Online pharmacy argues “Rugs” is merely a typo of “Drugs”.
fire your lawyer in the morning.
Here’s an interesting UDRP case from National Arbitration Forum.
The company that runs CanadaDrugs.com, a popular online pharmacy, filed a complaint against the owner of CanadaRugs.com, which is a parked page featuring links for rugs.
CanadaDrugs.com tried to argue that the owner of CanadaRugs.com was typosquatting:
Complainant submits that the Domain Name is confusingly similar to its website and Canada Drugs Marks and that respondent has merely removed the letter “dâ€ from the spelling of the word “Drugsâ€ in the Domain Name. Complainant also submits that this omission of the letter “dâ€ constitutes typosquatting and that Respondent has registered the Domain Name in an effort to take advantage of internet users’ typographical errors. Complainant argues that this alteration is not sufficient to distinguish the Domain Name from its own domain name and registered marks.
Hmm. Did it not occur to their lawyers that “Rugs” is a word?
The links on CanadaRugs.com are clearly unrelated to drugs, but the complainant argued that the parked page was a sign of bad faith intent to profit on the “typo”.
The panelist found that the two domain names were not confusingly similar for this reason. He then considered the last two elements of the UDRP “for completeness”, finding in the respondent’s favor. But for some reason he neglected to consider reverse domain name hijacking, even though the respondent asked for it.
The kicker? CanadaRugs.com is available for purchase on Sedo for only 500 EUR.
Nice decision, except for the glaring lack of reverse domain name hijacking (RDNH)finding.
The obvious lack of RDNH findings in so many UDRP cases is great example of how the UDRP process is designed and geared towards appeasing the Complainants and keeping the UDRP filing fees rolling in.
I think that the NAF and WIPO will eventually find themselves in the same position they found themselves in with their credit card arbitration scheme in Michigan in which they agreed to stop arbitration for credit cards since they were found by the attorney general to be corrupt in favor of the credit card companies.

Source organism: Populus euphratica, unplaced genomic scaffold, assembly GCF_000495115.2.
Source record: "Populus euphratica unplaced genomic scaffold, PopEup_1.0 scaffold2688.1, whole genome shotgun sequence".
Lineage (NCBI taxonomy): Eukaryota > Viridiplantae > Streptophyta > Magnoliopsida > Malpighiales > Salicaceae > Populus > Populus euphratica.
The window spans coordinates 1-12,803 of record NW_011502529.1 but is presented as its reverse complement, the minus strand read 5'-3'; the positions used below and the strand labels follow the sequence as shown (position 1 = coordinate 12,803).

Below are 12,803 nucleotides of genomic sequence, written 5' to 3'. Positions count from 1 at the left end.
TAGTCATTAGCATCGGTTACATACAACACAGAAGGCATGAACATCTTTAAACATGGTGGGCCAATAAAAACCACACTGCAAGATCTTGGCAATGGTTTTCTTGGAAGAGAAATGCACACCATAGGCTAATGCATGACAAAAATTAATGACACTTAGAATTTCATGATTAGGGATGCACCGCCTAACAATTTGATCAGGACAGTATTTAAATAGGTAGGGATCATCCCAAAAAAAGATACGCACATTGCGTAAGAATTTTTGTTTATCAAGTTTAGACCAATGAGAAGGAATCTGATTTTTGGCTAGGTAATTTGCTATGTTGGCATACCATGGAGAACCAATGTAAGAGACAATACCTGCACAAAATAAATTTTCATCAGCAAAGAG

The NAF and WIPO can’t keep playing how they want forever. Both must either be stopped from practicing arbitration on domains, or by regulated themselves.
Something has to change.
Just because of this I’m not going to buy any Canada drugs.
daily visitor says
The point you make that they should have bought it from Sedo is valid.
Why spend $ 1,500. in filing fees plus the lawyer fees ($ 2K to $ 5K) when it would be a guaranteed ownership by paying $ 681?
I assume they wanted to set a legal precendent regarding typos of their domain.
Haven’t they already done that with other cases?
(I didn’t check)
I guess they figure buying the domain is like paying extortion??
Andrew Allemann says
@ daily visitor – They probably didn’t think to check. After all, they didn’t notice that the current owner of the domain isn’t the same as the original one.
M. Menius says
After reading your very first paragraph, I knew exactly how this case should be decided. RDNH would have been a fitting conclusion too.
Adam Strong says
Sold these guys a domain ages ago. I considered them savvy then. Maybe new leadership. This is pathetic.
I doubt that Sedo auction is even legit. Knowing that whois and having made offers on his names before I know that it won’t be accepted, but I’m testing that theory right now 🙂
Adam Strong says
that was quick. . . he must be reading this post
03/11/10 Seller´s Counter Offer: 75,000 EUR
Sellers like them are twats when they advertise for a low amount and then do a ridiculous counter offer,need their balls kicking in.
Balls kicking in is a little harsh lol. Maybe a gentle kick up the bum.